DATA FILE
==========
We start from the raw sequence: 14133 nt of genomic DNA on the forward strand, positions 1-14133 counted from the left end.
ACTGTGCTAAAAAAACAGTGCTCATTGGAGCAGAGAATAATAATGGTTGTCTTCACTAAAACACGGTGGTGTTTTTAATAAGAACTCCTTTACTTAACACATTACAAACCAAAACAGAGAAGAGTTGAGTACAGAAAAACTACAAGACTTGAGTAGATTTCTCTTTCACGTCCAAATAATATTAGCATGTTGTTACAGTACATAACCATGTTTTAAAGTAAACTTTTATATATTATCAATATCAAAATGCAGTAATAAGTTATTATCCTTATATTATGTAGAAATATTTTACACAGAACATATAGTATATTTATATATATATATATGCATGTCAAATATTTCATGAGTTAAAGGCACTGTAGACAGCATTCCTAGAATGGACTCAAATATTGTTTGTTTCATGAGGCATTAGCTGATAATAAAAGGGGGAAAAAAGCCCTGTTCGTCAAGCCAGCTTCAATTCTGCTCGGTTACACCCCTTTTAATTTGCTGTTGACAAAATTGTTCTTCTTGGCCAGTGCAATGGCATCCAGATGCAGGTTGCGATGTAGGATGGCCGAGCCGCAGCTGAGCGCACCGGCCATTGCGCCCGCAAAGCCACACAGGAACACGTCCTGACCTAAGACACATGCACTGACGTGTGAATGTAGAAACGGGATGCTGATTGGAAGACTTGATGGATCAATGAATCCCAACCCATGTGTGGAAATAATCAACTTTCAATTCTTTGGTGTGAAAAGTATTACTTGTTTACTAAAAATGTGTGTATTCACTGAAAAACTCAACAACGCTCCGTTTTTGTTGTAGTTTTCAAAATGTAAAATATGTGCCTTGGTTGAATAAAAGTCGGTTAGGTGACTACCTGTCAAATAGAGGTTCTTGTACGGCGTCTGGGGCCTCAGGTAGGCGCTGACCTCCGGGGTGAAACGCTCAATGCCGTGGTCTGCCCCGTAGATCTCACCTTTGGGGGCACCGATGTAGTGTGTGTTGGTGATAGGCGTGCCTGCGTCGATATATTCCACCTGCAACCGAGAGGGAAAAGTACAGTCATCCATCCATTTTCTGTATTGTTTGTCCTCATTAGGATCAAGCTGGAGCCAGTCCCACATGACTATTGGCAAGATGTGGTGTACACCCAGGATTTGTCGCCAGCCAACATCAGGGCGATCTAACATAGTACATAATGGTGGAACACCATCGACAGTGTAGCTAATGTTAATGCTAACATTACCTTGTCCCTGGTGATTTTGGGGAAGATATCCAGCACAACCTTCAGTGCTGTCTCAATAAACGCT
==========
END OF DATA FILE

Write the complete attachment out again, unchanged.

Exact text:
We start from the raw sequence: 14133 nt of genomic DNA on the forward strand, positions 1-14133 counted from the left end.
ACTGTGCTAAAAAAACAGTGCTCATTGGAGCAGAGAATAATAATGGTTGTCTTCACTAAAACACGGTGGTGTTTTTAATAAGAACTCCTTTACTTAACACATTACAAACCAAAACAGAGAAGAGTTGAGTACAGAAAAACTACAAGACTTGAGTAGATTTCTCTTTCACGTCCAAATAATATTAGCATGTTGTTACAGTACATAACCATGTTTTAAAGTAAACTTTTATATATTATCAATATCAAAATGCAGTAATAAGTTATTATCCTTATATTATGTAGAAATATTTTACACAGAACATATAGTATATTTATATATATATATATGCATGTCAAATATTTCATGAGTTAAAGGCACTGTAGACAGCATTCCTAGAATGGACTCAAATATTGTTTGTTTCATGAGGCATTAGCTGATAATAAAAGGGGGAAAAAAGCCCTGTTCGTCAAGCCAGCTTCAATTCTGCTCGGTTACACCCCTTTTAATTTGCTGTTGACAAAATTGTTCTTCTTGGCCAGTGCAATGGCATCCAGATGCAGGTTGCGATGTAGGATGGCCGAGCCGCAGCTGAGCGCACCGGCCATTGCGCCCGCAAAGCCACACAGGAACACGTCCTGACCTAAGACACATGCACTGACGTGTGAATGTAGAAACGGGATGCTGATTGGAAGACTTGATGGATCAATGAATCCCAACCCATGTGTGGAAATAATCAACTTTCAATTCTTTGGTGTGAAAAGTATTACTTGTTTACTAAAAATGTGTGTATTCACTGAAAAACTCAACAACGCTCCGTTTTTGTTGTAGTTTTCAAAATGTAAAATATGTGCCTTGGTTGAATAAAAGTCGGTTAGGTGACTACCTGTCAAATAGAGGTTCTTGTACGGCGTCTGGGGCCTCAGGTAGGCGCTGACCTCCGGGGTGAAACGCTCAATGCCGTGGTCTGCCCCGTAGATCTCACCTTTGGGGGCACCGATGTAGTGTGTGTTGGTGATAGGCGTGCCTGCGTCGATATATTCCACCTGCAACCGAGAGGGAAAAGTACAGTCATCCATCCATTTTCTGTATTGTTTGTCCTCATTAGGATCAAGCTGGAGCCAGTCCCACATGACTATTGGCAAGATGTGGTGTACACCCAGGATTTGTCGCCAGCCAACATCAGGGCGATCTAACATAGTACATAATGGTGGAACACCATCGACAGTGTAGCTAATGTTAATGCTAACATTACCTTGTCCCTGGTGATTTTGGGGAAGATATCCAGCACAACCTTCAGTGCTGTCTCAATAAACGCT